The "POS/SIZE" button + the "Aspect" button = full and accurate picture. Press "Aspect" until you have selected the "Full" screen choice. Then press the "POS/SIZE" button. Using the large round selector at the top of the remote (with the four dircetional arrows), press the down arrow until you select "V Size". Then press the right arrow as far as it will go. You will have stretched the picture vertically and eliminated the "short, fat people" distortion that "Full" can produce. To further fine tune the picture, wait a few seconds, then press the up arrow to fo to "H Size". Press the left arrow about 3 to 6 times and you'll end up with the picture (no cropping, as with Zoom, which is a pretty good choice, usually), but without the stretched out look of "Full" Aspect or the side distortion of "Just" Aspect.
Pros No uneccessary parts, awesome picture, great price
Cons Buying extra HDMI boards, actually inserting them was no big deal. No in home service, I really wanted to buy a TV from a local reatiler to take advatnage of the repair in the home process. Instead
Summary I did a ton of reasearch before getting this unit from BestBuyPlasma. I looked at all of the offerings from Best Buy (retail store) and Circuit City. They could not touch the Panasonic for price and quality, besides they all inlcuded stupid speakers and a tuner that I was never going to use.
The set looks great hanging there on the wall (I did have to spend several long hours fishing cable.) with clean simple lines.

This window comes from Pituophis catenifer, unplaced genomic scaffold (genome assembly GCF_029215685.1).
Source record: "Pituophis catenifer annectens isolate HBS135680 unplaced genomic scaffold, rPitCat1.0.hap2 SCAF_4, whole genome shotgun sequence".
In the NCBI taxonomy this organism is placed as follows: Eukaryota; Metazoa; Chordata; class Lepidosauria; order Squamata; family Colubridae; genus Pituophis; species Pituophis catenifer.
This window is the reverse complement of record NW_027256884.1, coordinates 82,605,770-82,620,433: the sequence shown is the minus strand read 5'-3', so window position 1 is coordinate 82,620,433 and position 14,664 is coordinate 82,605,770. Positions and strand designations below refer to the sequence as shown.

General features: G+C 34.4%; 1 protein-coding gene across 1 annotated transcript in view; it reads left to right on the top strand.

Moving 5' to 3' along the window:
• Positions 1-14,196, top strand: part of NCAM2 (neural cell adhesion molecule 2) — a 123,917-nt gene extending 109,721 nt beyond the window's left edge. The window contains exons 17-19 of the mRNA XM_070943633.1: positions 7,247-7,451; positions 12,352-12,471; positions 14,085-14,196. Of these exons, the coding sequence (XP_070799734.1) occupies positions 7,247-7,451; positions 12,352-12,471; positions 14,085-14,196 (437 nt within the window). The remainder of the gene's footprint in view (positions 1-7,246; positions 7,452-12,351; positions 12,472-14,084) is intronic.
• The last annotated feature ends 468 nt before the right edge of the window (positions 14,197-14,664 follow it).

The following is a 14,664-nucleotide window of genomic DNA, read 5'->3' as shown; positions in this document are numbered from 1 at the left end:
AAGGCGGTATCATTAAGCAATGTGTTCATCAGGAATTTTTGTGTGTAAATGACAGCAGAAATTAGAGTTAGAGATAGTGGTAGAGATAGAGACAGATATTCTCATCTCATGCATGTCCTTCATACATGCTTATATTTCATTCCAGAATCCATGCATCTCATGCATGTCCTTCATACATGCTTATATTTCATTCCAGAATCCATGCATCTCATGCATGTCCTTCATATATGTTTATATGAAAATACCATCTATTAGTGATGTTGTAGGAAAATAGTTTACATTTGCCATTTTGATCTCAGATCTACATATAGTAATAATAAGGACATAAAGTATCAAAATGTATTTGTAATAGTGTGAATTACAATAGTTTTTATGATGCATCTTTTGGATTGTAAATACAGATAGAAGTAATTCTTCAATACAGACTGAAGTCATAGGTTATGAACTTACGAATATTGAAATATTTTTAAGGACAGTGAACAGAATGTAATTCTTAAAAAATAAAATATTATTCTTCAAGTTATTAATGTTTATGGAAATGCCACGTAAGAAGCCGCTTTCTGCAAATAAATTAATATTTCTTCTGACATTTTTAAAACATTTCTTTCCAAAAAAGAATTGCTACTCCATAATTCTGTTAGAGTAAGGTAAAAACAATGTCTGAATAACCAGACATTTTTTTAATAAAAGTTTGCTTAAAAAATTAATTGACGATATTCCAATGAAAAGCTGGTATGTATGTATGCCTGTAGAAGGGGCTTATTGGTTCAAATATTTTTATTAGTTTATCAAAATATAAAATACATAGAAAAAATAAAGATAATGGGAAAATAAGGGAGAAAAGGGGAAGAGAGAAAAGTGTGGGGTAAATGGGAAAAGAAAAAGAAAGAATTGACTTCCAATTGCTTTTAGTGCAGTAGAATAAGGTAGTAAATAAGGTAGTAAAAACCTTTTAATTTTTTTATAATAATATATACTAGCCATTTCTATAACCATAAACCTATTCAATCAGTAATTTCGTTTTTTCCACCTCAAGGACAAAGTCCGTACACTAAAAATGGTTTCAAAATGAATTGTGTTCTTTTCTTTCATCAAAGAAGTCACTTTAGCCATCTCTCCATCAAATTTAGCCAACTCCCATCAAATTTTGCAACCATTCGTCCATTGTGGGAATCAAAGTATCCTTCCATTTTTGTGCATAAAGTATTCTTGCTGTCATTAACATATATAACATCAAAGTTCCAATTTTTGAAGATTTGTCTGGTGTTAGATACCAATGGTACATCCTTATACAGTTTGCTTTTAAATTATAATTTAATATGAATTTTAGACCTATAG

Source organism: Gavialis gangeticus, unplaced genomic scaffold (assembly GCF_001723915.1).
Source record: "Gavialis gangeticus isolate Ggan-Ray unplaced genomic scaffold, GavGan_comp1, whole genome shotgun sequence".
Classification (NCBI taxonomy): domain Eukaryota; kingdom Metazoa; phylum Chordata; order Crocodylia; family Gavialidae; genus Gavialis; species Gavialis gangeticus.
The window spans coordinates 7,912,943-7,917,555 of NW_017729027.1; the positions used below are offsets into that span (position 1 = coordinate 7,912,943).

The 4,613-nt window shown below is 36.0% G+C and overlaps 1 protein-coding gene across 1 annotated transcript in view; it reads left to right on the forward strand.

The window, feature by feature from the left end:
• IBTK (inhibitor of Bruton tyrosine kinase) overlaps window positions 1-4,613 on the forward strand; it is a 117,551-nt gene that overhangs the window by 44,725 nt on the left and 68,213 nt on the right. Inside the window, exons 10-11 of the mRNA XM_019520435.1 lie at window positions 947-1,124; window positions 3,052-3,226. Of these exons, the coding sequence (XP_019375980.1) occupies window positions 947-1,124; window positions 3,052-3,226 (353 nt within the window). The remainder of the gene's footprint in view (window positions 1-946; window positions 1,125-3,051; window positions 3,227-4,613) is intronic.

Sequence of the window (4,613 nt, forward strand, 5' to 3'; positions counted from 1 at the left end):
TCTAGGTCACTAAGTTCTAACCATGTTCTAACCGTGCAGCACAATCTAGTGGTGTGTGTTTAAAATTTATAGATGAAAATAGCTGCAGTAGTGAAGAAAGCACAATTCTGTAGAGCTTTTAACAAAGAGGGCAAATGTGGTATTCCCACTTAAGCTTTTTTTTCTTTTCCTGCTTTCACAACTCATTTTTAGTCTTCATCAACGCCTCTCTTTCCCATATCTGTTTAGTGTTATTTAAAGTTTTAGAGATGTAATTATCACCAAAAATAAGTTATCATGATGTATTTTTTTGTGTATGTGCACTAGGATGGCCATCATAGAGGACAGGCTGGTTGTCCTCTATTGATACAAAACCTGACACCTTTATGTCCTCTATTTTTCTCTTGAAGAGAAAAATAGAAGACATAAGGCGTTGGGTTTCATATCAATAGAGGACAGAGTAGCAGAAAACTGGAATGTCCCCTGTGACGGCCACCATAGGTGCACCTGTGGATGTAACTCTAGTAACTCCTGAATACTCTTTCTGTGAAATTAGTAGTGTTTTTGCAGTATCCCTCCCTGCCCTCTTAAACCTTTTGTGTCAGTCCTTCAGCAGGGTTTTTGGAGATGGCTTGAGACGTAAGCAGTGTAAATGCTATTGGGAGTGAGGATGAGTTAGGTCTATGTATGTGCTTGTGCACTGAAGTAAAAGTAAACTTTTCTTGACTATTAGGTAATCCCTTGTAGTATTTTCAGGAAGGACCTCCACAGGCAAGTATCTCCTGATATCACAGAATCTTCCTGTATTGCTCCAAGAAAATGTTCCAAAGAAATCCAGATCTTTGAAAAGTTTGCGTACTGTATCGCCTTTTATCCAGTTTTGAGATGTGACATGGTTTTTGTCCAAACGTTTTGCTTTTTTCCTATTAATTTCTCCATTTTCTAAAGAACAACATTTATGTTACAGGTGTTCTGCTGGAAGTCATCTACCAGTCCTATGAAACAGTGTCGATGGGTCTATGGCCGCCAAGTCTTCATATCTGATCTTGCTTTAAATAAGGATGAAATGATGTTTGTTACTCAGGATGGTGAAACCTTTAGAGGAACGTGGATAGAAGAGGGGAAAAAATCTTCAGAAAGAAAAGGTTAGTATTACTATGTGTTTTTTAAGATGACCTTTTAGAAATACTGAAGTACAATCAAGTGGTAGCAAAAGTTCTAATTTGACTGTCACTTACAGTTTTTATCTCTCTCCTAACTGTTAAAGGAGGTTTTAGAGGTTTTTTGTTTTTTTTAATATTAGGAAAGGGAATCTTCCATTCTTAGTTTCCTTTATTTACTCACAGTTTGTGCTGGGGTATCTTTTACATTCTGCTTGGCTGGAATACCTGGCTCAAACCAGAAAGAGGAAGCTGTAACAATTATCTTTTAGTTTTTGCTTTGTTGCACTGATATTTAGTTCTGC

I ordered two HDMI boards from eCost for about $123 each. DO NOT ORDER THE HDMI BOARDS FROM BestBuyPlasma!!!! BestBuyPlasma had a nice price on the TV and thier web site states thier poilcy is to have low prices but the HDMI boards are priced at $100 over the MSRP from the Panasonic web site. Just goes to show it pays to shop around.
I have one HDMI from my Comcast Motorola HD DVR cable box and the other from a Samsung P-50 HTIB. I plan on hooking up a PC to the unit so that I can do Picture in Picture with web content (my footbal fantasy leauge) and TV.
I live in the Denver CO area and the plasma produces no buzzing noise.
I really wanted to buy a TV from a local retailer to take advatnage of the repair in the home process. Instead if it breaks I will have to ship it to somewhere in CA, so it better not break. Do yourself a favor and buy this TV. I think buying the HDMI boards is a good idea, you will not want to mess around with it once you mount it on the wall. You will not find a better TV for the price.